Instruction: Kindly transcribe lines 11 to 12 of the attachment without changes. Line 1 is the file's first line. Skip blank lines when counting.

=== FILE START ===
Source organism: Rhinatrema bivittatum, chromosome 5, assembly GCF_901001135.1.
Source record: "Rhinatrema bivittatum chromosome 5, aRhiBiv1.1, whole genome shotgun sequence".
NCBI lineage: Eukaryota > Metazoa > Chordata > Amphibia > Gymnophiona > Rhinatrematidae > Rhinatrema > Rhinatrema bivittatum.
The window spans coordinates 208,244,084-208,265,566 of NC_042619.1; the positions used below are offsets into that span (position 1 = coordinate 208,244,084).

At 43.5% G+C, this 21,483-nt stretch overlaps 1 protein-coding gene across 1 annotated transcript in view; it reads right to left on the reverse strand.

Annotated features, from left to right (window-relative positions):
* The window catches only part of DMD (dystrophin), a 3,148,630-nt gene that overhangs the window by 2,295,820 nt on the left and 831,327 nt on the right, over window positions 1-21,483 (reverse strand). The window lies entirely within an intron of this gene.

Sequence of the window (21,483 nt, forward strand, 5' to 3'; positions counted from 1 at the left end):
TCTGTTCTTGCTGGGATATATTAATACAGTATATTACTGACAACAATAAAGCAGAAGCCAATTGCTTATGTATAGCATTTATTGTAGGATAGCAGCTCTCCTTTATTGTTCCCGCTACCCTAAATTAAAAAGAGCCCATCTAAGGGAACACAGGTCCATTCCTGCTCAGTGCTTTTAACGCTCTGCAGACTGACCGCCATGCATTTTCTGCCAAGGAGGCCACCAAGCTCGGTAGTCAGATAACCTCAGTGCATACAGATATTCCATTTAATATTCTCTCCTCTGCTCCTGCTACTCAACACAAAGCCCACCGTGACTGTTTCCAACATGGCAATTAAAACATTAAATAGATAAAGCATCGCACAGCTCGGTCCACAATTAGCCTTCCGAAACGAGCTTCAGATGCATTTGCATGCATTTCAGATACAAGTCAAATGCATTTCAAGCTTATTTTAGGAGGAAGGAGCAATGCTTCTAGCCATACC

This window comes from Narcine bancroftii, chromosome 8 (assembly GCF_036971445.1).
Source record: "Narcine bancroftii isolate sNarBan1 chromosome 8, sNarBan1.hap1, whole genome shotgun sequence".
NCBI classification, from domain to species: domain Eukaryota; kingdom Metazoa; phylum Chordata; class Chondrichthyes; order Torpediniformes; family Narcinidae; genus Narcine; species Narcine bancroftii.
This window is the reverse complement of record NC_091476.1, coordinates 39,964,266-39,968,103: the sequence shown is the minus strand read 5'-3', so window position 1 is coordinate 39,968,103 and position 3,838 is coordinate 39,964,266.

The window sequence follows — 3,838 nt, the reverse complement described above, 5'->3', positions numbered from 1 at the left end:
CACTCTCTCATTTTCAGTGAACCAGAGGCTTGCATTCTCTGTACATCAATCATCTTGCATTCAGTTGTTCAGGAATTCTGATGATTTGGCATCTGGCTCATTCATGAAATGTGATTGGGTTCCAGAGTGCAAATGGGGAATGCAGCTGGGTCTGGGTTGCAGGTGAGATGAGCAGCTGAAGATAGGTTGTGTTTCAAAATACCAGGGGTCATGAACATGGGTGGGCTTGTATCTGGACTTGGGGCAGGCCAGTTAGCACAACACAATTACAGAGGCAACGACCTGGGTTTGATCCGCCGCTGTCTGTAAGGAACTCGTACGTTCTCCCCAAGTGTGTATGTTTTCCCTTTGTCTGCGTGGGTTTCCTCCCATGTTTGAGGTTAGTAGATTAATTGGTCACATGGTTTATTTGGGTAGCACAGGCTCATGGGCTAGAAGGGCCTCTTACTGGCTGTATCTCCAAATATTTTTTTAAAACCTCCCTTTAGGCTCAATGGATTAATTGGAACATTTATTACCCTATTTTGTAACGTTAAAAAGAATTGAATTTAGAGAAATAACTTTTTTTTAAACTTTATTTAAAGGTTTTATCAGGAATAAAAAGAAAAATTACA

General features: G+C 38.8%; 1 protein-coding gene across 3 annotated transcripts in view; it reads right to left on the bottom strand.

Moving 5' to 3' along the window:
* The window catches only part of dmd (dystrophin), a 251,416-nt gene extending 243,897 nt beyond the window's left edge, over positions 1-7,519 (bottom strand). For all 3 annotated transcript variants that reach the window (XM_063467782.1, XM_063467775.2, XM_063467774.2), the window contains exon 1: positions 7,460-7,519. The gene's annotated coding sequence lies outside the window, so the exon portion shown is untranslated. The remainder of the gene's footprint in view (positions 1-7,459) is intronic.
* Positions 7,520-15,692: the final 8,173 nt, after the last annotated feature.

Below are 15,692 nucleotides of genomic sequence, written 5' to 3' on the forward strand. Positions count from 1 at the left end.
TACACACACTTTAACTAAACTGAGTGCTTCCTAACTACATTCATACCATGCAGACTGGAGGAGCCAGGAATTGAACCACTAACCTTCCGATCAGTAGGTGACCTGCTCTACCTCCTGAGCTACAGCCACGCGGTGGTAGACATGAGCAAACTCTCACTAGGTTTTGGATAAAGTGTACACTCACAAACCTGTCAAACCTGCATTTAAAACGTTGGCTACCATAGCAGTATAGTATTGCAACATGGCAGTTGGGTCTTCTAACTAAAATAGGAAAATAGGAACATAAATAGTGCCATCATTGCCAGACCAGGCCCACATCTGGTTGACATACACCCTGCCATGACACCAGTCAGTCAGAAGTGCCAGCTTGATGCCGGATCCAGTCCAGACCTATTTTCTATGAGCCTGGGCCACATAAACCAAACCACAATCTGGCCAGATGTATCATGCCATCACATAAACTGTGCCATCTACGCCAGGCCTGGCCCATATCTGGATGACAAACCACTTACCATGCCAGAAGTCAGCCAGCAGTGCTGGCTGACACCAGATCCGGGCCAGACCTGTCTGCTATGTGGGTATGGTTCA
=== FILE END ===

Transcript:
Source record: "Narcine bancroftii isolate sNarBan1 chromosome 8, sNarBan1.hap1, whole genome shotgun sequence".
NCBI classification, from domain to species: domain Eukaryota; kingdom Metazoa; phylum Chordata; class Chondrichthyes; order Torpediniformes; family Narcinidae; genus Narcine; species Narcine bancroftii.